The four new vulnerabilities, uncovered by cybersecurity researchers, affect almost every chip the firm has made since 2011.
The news: Intel and a group of security researchers from universities and security firms around the world have revealed four security flaws similar to the Spectre and Meltdown holes uncovered last year that affected billions of chips. There’s no evidence (yet) that the latest set of vulnerabilities have been exploited by hackers, but they could be used to pilfer all kinds of sensitive data.
The Not-So-Fab Four: The flaws make it possible to target computers’ central processing units, or CPUs. These are the “brains” of the machines, orchestrating their other functions. To speed things up, CPUs use a process known as “speculative execution,” which means they try to guess ahead of time the processes they will be asked to run and the data needed.
Like Spectre and Meltdown, the new security holes can be used to compromise CPUs engaged in this guesswork. One called ZombieLoad could let intruders steal information from applications and cloud-based systems. Another called Rogue In-Flight Data Load could manipulate chips’ memories in ways that expose sensitive information. The two other flaws, dubbed Fallout and Store-to-leak-forwarding, could be exploited to steal data or compromise operating systems. (If you want to check whether your computers are at risk or get more details about the flaws, you can use an online tool made available by the researchers here.)
What you should do: The best fix would be to rip out all the chips and replace them—but that would be prohibitively expensive. The next best fix is to apply software patches developed by Intel and others. Amazon, Apple, and Google have already released patches—so make sure you are updated to the latest version. Apple says iPhones, iPads, and Watches are not affected. Some security researchers also recommend disabling hyper-threading, an Intel feature that lets certain core tasks run in parallel on its chips to boost processing speed. In a statement, Intel pointed out that its latest generations of chips are not affected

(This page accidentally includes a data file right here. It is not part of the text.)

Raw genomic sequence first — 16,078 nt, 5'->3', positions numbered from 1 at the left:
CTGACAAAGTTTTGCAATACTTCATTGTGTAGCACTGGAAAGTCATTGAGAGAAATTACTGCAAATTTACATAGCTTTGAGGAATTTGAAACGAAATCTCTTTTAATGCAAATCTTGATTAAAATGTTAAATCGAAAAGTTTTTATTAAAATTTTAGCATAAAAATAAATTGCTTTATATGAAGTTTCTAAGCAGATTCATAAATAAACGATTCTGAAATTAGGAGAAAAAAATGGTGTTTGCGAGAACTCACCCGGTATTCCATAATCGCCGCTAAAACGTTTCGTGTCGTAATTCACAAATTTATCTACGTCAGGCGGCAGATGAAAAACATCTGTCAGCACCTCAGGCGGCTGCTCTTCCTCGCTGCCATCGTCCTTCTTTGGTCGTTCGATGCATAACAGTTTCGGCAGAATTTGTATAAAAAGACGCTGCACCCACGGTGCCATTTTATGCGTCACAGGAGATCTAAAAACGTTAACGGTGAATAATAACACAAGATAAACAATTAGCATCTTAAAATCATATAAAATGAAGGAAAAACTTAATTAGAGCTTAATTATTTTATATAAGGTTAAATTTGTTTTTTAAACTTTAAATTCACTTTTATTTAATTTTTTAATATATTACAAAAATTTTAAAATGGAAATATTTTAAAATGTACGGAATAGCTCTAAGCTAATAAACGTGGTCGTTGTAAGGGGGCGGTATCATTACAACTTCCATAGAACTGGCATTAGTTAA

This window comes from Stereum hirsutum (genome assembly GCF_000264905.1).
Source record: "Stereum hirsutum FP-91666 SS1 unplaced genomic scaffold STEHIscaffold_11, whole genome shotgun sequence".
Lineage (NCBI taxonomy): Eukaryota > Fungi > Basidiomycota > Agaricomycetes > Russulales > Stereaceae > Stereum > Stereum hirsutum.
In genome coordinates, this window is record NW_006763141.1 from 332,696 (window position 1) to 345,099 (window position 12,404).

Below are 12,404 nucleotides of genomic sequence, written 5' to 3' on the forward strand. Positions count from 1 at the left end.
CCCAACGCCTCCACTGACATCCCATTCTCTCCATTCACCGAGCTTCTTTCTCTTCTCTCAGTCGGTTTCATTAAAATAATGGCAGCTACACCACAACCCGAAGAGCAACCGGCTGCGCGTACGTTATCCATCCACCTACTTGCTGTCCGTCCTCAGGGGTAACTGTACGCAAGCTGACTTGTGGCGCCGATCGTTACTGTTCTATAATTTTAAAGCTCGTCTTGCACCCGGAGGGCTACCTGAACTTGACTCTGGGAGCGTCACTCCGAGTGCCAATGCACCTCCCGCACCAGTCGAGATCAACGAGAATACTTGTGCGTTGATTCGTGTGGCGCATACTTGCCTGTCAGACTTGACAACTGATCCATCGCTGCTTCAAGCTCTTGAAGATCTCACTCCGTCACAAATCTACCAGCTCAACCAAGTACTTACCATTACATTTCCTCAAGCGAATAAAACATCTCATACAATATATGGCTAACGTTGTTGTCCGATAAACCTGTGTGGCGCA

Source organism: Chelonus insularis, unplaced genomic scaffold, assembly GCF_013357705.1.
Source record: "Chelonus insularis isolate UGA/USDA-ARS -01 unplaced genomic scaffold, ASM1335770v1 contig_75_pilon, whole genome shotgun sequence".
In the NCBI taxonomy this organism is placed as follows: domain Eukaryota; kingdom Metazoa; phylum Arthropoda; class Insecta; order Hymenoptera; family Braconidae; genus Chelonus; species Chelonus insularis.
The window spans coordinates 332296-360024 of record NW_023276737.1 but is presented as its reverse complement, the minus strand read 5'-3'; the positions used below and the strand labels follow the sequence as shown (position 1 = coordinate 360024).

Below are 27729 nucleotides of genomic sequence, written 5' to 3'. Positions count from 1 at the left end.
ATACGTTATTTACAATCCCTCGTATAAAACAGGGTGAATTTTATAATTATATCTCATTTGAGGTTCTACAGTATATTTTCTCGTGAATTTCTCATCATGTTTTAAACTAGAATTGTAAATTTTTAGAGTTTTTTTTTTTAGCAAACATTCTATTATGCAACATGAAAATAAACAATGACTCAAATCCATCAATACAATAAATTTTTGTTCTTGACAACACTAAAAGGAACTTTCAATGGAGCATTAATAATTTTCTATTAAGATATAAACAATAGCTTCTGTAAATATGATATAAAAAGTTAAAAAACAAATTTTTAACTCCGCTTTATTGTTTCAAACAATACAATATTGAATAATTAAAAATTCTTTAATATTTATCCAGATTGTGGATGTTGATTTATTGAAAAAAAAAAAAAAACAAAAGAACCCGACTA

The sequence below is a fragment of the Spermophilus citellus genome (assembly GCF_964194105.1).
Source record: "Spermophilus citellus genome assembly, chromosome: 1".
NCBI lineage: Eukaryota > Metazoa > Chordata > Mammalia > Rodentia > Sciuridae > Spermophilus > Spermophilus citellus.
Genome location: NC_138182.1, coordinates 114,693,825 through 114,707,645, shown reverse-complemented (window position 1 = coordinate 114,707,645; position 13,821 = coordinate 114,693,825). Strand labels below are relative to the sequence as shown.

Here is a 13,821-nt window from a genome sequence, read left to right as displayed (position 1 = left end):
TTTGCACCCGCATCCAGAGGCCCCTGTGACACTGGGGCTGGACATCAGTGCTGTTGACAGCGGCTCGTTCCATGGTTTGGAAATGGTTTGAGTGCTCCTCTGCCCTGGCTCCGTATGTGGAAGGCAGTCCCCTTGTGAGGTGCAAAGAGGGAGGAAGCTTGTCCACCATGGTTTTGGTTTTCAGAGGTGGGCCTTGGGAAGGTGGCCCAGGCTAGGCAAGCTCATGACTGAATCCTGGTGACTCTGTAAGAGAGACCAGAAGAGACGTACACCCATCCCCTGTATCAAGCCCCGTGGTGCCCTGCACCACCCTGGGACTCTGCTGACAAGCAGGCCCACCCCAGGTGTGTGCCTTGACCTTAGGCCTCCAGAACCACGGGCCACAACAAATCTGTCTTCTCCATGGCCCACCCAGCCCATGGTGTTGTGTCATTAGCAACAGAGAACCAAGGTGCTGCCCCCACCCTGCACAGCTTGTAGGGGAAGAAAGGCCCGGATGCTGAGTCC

The disclosure debate: This new chipocalypse will rekindle the debate over how and when hardware vulnerabilities should be disclosed to the public. Intel has said it discovered the flaws a year ago, but it needed time to work out disclosure plans and develop patches. However, that means many customers have only just discovered that their machines were more vulnerable to hacking than they thought.
The US military wants to understand the most important software on Earth
Open-source code runs on every computer on the planet—and keeps America’s critical infrastructure going. DARPA is worried about how well it can be trusted
Corruption is sending shock waves through China’s chipmaking industry
The arrests of several top semiconductor fund executives could force the government to rethink how it invests in the sector.
The hacking industry faces the end of an era
But even if NSO Group is no more, there are plenty of rivals who will rush in to take its place. And the same old problems haven’t gone away.
Energy-hungry data centers are quietly moving into cities
Companies are pushing more server farms into the hearts of population centers.
Get the latest updates from
MIT Technology Review
Discover special offers, top stories, upcoming events, and more.